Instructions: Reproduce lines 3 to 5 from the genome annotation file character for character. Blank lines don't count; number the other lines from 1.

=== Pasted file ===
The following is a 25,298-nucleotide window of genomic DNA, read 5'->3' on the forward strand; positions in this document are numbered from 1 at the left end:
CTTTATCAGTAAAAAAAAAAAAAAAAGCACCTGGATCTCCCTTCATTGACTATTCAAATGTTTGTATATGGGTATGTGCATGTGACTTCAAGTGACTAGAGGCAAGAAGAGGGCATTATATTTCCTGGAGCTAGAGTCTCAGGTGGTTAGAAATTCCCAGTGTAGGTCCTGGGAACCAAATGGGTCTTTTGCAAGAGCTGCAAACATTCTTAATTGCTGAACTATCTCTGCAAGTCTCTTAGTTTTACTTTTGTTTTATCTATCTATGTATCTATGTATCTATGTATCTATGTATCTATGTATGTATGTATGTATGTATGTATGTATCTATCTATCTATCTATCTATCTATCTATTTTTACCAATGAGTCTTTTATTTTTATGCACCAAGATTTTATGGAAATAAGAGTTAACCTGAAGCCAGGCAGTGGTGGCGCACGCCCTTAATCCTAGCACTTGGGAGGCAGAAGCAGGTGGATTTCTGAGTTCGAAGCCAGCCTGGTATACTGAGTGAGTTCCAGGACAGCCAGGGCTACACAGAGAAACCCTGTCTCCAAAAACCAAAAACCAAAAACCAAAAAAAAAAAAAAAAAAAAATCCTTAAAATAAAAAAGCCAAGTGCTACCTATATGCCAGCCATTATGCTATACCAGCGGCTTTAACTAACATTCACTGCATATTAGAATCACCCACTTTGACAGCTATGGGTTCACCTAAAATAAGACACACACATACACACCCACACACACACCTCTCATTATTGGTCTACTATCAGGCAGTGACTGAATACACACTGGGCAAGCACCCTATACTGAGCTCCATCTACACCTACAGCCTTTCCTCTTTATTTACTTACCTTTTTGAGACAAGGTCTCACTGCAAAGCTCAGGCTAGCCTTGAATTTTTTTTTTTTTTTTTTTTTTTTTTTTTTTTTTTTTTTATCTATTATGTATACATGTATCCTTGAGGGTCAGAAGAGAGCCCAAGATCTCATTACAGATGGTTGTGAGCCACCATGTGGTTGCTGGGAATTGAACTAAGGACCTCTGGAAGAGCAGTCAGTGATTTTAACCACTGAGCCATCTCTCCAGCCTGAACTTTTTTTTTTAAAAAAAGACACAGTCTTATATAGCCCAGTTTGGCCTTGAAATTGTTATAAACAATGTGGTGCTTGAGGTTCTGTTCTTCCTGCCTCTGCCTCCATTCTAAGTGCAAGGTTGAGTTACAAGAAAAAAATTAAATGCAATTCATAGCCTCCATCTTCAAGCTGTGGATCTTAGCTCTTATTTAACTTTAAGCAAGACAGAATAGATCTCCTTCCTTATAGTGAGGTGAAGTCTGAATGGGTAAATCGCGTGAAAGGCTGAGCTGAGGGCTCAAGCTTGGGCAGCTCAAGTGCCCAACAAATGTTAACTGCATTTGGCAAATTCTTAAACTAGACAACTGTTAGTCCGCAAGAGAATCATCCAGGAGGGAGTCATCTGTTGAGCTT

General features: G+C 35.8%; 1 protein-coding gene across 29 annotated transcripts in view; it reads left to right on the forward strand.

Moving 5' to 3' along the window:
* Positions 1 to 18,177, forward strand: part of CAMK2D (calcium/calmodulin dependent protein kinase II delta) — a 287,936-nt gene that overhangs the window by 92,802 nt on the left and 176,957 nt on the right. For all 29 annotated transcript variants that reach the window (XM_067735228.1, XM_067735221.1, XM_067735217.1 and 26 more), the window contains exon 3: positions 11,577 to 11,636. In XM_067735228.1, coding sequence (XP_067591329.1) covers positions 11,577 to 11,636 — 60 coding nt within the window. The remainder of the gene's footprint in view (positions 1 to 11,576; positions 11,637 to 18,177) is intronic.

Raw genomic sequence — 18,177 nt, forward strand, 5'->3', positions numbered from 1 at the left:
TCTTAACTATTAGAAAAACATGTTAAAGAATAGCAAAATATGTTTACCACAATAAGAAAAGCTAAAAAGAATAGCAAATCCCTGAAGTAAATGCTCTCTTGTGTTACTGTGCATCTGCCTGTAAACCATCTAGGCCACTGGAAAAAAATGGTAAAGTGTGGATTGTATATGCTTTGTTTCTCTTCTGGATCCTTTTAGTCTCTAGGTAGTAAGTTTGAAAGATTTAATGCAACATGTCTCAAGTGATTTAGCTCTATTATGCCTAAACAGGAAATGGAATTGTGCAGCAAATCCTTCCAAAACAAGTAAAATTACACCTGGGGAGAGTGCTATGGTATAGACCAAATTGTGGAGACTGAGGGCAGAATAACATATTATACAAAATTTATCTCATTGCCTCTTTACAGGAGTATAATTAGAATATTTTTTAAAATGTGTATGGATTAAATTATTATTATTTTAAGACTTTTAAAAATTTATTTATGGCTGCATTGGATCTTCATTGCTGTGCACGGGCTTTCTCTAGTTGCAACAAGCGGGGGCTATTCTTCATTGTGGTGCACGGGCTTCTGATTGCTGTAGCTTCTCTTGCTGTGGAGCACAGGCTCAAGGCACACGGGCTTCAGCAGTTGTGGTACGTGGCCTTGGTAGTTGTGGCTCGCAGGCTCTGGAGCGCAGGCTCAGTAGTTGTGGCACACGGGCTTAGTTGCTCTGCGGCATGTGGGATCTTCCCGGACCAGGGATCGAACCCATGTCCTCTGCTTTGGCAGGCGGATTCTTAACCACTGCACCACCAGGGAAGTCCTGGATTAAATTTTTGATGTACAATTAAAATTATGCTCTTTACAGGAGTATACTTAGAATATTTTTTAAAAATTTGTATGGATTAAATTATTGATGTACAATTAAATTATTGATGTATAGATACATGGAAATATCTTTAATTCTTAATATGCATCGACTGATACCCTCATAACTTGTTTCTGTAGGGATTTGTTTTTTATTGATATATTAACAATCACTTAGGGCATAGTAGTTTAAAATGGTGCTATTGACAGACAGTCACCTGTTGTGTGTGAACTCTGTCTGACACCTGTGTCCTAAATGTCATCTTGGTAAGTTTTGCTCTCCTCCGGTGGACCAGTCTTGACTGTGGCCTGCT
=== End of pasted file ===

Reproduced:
General features: G+C 35.8%; 1 protein-coding gene across 29 annotated transcripts in view; it reads left to right on the forward strand.

Moving 5' to 3' along the window:
* Positions 1 to 18,177, forward strand: part of CAMK2D (calcium/calmodulin dependent protein kinase II delta) — a 287,936-nt gene that overhangs the window by 92,802 nt on the left and 176,957 nt on the right. For all 29 annotated transcript variants that reach the window (XM_067735228.1, XM_067735221.1, XM_067735217.1 and 26 more), the window contains exon 3: positions 11,577 to 11,636. In XM_067735228.1, coding sequence (XP_067591329.1) covers positions 11,577 to 11,636 — 60 coding nt within the window. The remainder of the gene's footprint in view (positions 1 to 11,576; positions 11,637 to 18,177) is intronic.